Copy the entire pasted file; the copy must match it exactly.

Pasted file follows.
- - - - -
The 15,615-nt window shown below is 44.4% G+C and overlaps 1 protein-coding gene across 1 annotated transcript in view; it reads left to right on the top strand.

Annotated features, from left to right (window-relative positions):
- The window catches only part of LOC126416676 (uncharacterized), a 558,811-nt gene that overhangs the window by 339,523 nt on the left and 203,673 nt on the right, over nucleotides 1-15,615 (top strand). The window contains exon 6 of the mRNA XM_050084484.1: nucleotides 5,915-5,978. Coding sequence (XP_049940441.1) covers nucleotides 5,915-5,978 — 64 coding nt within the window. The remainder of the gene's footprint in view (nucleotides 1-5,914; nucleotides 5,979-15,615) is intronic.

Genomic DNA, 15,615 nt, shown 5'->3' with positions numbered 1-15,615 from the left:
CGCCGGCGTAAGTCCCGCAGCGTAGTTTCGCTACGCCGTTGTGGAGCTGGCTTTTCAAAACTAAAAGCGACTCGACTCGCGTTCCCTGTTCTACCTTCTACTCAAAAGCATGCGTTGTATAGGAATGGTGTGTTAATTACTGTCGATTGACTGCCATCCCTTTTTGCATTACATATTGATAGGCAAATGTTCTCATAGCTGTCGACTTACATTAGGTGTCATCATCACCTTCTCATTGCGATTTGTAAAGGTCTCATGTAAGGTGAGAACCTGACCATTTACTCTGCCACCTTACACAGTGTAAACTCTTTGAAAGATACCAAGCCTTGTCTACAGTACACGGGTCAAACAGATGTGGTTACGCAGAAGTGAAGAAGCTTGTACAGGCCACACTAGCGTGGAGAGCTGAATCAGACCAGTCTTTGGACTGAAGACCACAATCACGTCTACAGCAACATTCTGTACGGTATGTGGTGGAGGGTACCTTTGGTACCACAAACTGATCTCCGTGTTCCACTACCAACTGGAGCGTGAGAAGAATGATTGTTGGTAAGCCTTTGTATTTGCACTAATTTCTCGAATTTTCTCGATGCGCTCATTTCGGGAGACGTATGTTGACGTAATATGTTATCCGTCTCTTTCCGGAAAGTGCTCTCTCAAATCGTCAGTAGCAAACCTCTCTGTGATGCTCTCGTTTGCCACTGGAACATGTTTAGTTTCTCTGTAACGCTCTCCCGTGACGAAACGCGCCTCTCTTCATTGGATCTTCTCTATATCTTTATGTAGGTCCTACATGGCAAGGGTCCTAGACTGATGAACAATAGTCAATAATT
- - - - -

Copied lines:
The 15,615-nt window shown below is 44.4% G+C and overlaps 1 protein-coding gene across 1 annotated transcript in view; it reads left to right on the top strand.

Annotated features, from left to right (window-relative positions):
- The window catches only part of LOC126416676 (uncharacterized), a 558,811-nt gene that overhangs the window by 339,523 nt on the left and 203,673 nt on the right, over nucleotides 1-15,615 (top strand). The window contains exon 6 of the mRNA XM_050084484.1: nucleotides 5,915-5,978. Coding sequence (XP_049940441.1) covers nucleotides 5,915-5,978 — 64 coding nt within the window. The remainder of the gene's footprint in view (nucleotides 1-5,914; nucleotides 5,979-15,615) is intronic.

Genomic DNA, 15,615 nt, shown 5'->3' with positions numbered 1-15,615 from the left:
CGCCGGCGTAAGTCCCGCAGCGTAGTTTCGCTACGCCGTTGTGGAGCTGGCTTTTCAAAACTAAAAGCGACTCGACTCGCGTTCCCTGTTCTACCTTCTACTCAAAAGCATGCGTTGTATAGGAATGGTGTGTTAATTACTGTCGATTGACTGCCATCCCTTTTTGCATTACATATTGATAGGCAAATGTTCTCATAGCTGTCGACTTACATTAGGTGTCATCATCACCTTCTCATTGCGATTTGTAAAGGTCTCATGTAAGGTGAGAACCTGACCATTTACTCTGCCACCTTACACAGTGTAAACTCTTTGAAAGATACCAAGCCTTGTCTACAGTACACGGGTCAAACAGATGTGGTTACGCAGAAGTGAAGAAGCTTGTACAGGCCACACTAGCGTGGAGAGCTGAATCAGACCAGTCTTTGGACTGAAGACCACAATCACGTCTACAGCAACATTCTGTACGGTATGTGGTGGAGGGTACCTTTGGTACCACAAACTGATCTCCGTGTTCCACTACCAACTGGAGCGTGAGAAGAATGATTGTTGGTAAGCCTTTGTATTTGCACTAATTTCTCGAATTTTCTCGATGCGCTCATTTCGGGAGACGTATGTTGACGTAATATGTTATCCGTCTCTTTCCGGAAAGTGCTCTCTCAAATCGTCAGTAGCAAACCTCTCTGTGATGCTCTCGTTTGCCACTGGAACATGTTTAGTTTCTCTGTAACGCTCTCCCGTGACGAAACGCGCCTCTCTTCATTGGATCTTCTCTATATCTTTATGTAGGTCCTACATGGCAAGGGTCCTAGACTGATGAACAATAGTCAATAATT